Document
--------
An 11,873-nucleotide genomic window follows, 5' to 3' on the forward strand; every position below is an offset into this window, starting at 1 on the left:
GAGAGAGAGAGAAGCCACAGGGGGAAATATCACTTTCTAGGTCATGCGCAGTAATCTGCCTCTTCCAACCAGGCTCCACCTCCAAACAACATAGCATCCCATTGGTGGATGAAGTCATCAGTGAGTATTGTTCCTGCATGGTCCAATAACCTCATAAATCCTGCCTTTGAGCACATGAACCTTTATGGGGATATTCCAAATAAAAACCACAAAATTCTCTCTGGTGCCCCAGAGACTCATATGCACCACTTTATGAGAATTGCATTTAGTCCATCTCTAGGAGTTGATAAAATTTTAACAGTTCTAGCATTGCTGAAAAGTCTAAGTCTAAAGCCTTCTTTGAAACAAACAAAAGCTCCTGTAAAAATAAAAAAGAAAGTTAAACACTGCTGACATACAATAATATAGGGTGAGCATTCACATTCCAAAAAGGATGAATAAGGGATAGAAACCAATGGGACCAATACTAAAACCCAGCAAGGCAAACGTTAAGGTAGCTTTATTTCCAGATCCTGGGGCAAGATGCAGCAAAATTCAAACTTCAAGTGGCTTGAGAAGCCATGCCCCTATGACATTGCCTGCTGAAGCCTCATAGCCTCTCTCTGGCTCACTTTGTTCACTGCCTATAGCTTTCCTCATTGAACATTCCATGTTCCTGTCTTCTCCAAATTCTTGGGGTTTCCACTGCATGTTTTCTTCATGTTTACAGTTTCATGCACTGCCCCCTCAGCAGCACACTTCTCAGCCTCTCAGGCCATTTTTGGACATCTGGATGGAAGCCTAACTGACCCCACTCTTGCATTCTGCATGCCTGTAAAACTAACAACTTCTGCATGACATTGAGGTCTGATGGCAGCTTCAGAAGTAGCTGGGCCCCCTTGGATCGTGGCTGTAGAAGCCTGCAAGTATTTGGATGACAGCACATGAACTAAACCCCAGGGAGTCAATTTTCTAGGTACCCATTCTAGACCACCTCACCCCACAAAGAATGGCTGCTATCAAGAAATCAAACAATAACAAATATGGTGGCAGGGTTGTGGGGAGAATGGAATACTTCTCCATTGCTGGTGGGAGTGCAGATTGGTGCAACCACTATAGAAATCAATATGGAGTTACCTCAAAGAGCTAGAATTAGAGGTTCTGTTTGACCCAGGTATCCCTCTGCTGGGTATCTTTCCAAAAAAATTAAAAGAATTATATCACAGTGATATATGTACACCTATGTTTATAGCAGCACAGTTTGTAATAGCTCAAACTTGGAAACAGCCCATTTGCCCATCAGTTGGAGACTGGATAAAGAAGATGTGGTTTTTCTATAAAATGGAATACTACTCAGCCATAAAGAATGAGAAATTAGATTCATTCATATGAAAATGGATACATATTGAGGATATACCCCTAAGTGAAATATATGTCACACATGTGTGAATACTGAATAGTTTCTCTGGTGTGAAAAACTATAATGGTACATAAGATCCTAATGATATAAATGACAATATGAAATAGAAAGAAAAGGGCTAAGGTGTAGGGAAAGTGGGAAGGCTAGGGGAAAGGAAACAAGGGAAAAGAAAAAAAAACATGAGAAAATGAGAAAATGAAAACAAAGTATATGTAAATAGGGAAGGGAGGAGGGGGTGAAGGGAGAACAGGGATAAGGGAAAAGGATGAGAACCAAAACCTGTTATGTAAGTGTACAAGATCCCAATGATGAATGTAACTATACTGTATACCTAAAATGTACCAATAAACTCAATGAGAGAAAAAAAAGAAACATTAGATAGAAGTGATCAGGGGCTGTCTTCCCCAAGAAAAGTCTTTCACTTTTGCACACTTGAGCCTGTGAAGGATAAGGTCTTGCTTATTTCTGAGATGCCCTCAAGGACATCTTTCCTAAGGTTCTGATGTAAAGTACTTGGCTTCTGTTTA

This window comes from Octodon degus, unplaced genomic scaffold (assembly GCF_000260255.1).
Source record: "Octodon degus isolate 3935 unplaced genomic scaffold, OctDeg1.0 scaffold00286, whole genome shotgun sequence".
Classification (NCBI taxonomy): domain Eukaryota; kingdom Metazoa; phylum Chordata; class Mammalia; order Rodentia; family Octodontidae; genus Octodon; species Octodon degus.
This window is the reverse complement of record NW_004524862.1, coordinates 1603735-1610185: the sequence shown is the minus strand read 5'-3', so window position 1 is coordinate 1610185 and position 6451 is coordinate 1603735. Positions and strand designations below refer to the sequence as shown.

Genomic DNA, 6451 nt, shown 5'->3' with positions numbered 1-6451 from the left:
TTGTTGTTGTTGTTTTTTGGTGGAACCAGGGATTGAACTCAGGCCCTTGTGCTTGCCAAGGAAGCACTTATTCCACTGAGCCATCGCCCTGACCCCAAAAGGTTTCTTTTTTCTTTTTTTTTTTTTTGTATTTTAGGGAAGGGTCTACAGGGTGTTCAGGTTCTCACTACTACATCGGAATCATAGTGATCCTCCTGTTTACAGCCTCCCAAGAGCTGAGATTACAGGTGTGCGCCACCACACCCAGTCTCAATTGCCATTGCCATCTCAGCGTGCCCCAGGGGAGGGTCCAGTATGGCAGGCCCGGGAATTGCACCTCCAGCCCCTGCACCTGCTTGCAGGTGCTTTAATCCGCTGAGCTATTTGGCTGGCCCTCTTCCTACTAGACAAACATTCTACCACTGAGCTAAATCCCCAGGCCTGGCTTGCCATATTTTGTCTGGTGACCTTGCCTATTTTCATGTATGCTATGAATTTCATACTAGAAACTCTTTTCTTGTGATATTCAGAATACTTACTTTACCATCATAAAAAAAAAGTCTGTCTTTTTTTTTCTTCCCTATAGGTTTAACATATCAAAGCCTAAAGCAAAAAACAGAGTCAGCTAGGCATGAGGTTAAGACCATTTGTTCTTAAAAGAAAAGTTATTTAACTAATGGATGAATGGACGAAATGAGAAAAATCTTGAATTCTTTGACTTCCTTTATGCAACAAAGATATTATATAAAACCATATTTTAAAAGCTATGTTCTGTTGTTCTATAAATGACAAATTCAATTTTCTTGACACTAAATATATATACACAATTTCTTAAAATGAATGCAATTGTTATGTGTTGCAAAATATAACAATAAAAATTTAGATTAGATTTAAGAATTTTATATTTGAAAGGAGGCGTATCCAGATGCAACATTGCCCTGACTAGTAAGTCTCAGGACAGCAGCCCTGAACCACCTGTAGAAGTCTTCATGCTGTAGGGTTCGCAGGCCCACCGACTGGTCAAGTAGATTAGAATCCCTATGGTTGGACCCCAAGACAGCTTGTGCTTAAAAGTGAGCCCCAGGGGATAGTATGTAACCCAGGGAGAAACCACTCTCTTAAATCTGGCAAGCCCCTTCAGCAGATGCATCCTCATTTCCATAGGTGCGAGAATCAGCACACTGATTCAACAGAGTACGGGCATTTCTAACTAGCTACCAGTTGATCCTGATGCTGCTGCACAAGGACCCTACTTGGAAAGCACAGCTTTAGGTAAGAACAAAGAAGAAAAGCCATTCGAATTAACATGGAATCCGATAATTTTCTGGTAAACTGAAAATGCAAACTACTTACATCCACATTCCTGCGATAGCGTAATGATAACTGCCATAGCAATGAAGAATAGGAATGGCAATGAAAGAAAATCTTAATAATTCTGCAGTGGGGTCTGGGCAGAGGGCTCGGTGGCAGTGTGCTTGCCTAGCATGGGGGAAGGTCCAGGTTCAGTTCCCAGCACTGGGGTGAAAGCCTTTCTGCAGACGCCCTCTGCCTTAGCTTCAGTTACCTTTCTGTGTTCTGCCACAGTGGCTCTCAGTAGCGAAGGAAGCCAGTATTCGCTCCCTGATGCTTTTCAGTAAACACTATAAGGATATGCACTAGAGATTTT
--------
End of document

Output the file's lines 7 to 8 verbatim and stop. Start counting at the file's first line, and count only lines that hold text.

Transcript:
Genomic DNA, 6451 nt, shown 5'->3' with positions numbered 1-6451 from the left:
TTGTTGTTGTTGTTTTTTGGTGGAACCAGGGATTGAACTCAGGCCCTTGTGCTTGCCAAGGAAGCACTTATTCCACTGAGCCATCGCCCTGACCCCAAAAGGTTTCTTTTTTCTTTTTTTTTTTTTTGTATTTTAGGGAAGGGTCTACAGGGTGTTCAGGTTCTCACTACTACATCGGAATCATAGTGATCCTCCTGTTTACAGCCTCCCAAGAGCTGAGATTACAGGTGTGCGCCACCACACCCAGTCTCAATTGCCATTGCCATCTCAGCGTGCCCCAGGGGAGGGTCCAGTATGGCAGGCCCGGGAATTGCACCTCCAGCCCCTGCACCTGCTTGCAGGTGCTTTAATCCGCTGAGCTATTTGGCTGGCCCTCTTCCTACTAGACAAACATTCTACCACTGAGCTAAATCCCCAGGCCTGGCTTGCCATATTTTGTCTGGTGACCTTGCCTATTTTCATGTATGCTATGAATTTCATACTAGAAACTCTTTTCTTGTGATATTCAGAATACTTACTTTACCATCATAAAAAAAAAGTCTGTCTTTTTTTTTCTTCCCTATAGGTTTAACATATCAAAGCCTAAAGCAAAAAACAGAGTCAGCTAGGCATGAGGTTAAGACCATTTGTTCTTAAAAGAAAAGTTATTTAACTAATGGATGAATGGACGAAATGAGAAAAATCTTGAATTCTTTGACTTCCTTTATGCAACAAAGATATTATATAAAACCATATTTTAAAAGCTATGTTCTGTTGTTCTATAAATGACAAATTCAATTTTCTTGACACTAAATATATATACACAATTTCTTAAAATGAATGCAATTGTTATGTGTTGCAAAATATAACAATAAAAATTTAGATTAGATTTAAGAATTTTATATTTGAAAGGAGGCGTATCCAGATGCAACATTGCCCTGACTAGTAAGTCTCAGGACAGCAGCCCTGAACCACCTGTAGAAGTCTTCATGCTGTAGGGTTCGCAGGCCCACCGACTGGTCAAGTAGATTAGAATCCCTATGGTTGGACCCCAAGACAGCTTGTGCTTAAAAGTGAGCCCCAGGGGATAGTATGTAACCCAGGGAGAAACCACTCTCTTAAATCTGGCAAGCCCCTTCAGCAGATGCATCCTCATTTCCATAGGTGCGAGAATCAGCACACTGATTCAACAGAGTACGGGCATTTCTAACTAGCTACCAGTTGATCCTGATGCTGCTGCACAAGGACCCTACTTGGAAAGCACAGCTTTAGGTAAGAACAAAGAAGAAAAGCCATTCGAATTAACATGGAATCCGATAATTTTCTGGTAAACTGAAAATGCAAACTACTTACATCCACATTCCTGCGATAGCGTAATGATAACTGCCATAGCAATGAAGAATAGGAATGGCAATGAAAGAAAATCTTAATAATTCTGCAGTGGGGTCTGGGCAGAGGGCTCGGTGGCAGTGTGCTTGCCTAGCATGGGGGAAGGTCCAGGTTCAGTTCCCAGCACTGGGGTGAAAGCCTTTCTGCAGACGCCCTCTGCCTTAGCTTCAGTTACCTTTCTGTGTTCTGCCACAGTGGCTCTCAGTAGCGAAGGAAGCCAGTATTCGCTCCCTGATGCTTTTCAGTAAACACTATAAGGATATGCACTAGAGATTTT